Elizabeth Turk's Artistic Vision
The artist: A recipient of a 2010 MacArthur Foundation “genius grant,” Elizabeth Turk divides time between Newport Beach, where she grew up, and New York City. Turk studied international relations before receiving her master of fine arts from Maryland Institute College of Art. Inspired by the seabirds that swoop and whirl over Newport Bay, the 52-year-old sculptor transforms solid blocks of marble into shapes and patterns suggestive of nature. Her latest exhibition runs through Oct. 24 at Hirschl & Adler Modern, a gallery in Manhattan.
In Turk’s words: “The ribbon series essentially was a study of geometry or curves and seeing how far I could take a piece of marble and not have it implode on itself. You carve like you meet people. If you rush in, you break everything. You slowly get to know the stone. There’s a crack over here, I’ve got to go around it.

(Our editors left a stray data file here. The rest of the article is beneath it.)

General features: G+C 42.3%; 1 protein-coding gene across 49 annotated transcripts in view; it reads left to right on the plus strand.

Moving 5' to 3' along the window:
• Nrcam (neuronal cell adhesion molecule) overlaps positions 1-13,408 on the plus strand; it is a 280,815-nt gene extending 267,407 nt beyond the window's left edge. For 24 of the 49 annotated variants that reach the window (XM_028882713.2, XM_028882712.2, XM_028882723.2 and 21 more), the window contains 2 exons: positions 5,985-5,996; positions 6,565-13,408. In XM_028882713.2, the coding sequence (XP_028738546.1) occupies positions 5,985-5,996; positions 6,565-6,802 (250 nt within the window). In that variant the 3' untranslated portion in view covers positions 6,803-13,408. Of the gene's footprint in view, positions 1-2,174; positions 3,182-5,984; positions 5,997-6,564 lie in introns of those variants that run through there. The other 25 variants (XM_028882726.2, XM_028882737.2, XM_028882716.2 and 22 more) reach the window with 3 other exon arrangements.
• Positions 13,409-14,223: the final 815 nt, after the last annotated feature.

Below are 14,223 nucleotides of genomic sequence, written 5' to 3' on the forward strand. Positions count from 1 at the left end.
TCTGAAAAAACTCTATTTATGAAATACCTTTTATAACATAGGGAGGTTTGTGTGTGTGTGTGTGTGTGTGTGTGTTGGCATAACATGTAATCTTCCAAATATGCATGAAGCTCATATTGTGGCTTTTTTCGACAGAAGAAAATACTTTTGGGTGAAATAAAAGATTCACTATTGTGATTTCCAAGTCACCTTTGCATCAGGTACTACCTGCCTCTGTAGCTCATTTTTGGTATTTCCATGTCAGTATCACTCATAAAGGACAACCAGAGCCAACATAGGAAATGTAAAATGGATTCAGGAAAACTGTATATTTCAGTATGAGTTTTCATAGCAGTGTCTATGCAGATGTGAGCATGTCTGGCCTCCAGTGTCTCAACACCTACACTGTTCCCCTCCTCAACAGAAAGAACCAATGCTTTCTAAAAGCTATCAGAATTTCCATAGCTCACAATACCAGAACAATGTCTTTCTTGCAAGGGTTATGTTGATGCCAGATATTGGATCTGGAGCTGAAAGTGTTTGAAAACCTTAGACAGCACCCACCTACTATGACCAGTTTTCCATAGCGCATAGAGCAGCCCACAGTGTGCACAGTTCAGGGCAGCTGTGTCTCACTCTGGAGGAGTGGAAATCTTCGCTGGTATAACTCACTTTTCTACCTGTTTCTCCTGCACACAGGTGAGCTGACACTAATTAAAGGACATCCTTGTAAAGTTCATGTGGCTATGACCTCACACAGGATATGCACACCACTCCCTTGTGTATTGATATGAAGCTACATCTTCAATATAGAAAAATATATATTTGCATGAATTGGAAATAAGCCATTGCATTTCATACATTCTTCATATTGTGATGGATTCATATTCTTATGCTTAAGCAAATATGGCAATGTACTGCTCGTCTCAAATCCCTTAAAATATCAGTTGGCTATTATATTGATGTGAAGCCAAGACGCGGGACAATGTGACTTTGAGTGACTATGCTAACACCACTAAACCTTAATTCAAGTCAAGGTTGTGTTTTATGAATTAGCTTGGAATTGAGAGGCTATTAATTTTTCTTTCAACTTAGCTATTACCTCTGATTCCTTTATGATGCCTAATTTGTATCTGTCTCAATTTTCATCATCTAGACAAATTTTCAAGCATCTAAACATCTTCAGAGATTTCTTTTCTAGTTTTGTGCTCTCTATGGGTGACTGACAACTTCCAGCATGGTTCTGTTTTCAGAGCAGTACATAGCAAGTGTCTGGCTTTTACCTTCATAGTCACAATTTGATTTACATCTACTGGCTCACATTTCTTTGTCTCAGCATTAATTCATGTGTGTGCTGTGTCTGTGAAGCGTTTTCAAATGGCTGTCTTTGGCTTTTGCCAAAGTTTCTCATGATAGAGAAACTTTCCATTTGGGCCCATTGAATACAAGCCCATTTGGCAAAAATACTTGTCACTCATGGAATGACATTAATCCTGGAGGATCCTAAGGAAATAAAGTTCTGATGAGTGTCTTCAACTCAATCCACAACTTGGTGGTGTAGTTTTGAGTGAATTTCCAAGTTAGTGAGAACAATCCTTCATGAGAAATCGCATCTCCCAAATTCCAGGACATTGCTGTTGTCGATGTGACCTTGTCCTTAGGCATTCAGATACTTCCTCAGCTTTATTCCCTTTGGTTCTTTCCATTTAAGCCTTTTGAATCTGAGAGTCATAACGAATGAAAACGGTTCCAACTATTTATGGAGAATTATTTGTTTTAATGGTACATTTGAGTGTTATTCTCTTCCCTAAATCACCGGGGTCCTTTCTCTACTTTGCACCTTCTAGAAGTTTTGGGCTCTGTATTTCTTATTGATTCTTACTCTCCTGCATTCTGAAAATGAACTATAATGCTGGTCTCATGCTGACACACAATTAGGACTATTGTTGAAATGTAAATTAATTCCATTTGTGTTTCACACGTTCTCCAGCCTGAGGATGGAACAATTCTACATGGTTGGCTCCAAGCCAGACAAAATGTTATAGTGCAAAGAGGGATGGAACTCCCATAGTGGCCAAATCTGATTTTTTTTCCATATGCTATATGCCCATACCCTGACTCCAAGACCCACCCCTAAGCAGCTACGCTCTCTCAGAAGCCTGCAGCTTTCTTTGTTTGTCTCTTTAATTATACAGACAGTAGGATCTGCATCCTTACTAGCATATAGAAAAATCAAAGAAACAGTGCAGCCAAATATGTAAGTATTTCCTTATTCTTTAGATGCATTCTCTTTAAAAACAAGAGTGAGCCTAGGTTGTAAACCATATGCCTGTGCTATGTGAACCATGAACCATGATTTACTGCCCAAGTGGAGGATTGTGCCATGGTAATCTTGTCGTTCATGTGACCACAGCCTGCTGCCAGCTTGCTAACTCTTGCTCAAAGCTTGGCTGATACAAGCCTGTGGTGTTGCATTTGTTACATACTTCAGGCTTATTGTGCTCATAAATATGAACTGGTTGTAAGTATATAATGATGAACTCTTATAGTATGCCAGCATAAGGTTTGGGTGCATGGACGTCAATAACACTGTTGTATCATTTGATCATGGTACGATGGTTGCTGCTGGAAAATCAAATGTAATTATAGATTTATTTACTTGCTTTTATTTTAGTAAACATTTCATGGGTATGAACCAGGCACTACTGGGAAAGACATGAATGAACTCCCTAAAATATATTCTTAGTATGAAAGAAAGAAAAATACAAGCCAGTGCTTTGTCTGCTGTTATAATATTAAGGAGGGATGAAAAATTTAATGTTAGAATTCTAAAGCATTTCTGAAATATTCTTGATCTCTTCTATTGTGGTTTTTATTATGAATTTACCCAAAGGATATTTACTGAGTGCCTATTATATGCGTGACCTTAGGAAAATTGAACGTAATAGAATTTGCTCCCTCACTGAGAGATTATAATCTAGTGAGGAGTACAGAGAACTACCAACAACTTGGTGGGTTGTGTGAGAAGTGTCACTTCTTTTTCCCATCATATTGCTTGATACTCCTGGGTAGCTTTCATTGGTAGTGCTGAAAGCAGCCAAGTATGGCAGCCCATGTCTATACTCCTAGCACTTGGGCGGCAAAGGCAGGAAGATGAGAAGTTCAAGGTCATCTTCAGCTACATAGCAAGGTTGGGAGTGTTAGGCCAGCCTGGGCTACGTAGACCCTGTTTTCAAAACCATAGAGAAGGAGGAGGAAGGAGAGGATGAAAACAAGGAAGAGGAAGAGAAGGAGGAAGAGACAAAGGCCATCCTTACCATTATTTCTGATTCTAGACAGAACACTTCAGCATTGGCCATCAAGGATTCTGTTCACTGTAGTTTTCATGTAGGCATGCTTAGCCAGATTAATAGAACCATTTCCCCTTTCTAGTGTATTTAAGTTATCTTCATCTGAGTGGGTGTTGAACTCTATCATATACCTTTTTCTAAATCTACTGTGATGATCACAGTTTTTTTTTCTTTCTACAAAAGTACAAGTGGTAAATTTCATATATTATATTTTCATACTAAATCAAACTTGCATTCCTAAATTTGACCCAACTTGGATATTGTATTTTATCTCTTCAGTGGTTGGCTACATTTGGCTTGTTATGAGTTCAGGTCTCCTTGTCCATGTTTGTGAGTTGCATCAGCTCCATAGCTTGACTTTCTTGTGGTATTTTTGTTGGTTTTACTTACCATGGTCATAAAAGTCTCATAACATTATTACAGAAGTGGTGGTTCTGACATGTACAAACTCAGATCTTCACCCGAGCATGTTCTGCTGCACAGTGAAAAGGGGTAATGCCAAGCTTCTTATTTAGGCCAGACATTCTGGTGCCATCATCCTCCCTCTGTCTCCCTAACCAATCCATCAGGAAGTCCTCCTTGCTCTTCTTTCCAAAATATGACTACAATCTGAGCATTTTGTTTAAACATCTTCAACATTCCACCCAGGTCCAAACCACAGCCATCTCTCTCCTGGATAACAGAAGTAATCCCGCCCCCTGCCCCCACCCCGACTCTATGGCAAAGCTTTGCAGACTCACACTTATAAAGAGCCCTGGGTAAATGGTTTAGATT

“I use diamond tools – pencil grinders, die grinders. It’s not about the positive form, it’s about the negative form, what’s been taken away. I draw out the basic design on the surface of the stone. You have a general concept and start narrowing down. So it’s really like editing. You keep editing and editing and editing. There’s something about the paradox – it’s hard, but it looks soft. For me, these pieces are very relaxing to make because you have to be so focused. They’re portals of meditation.”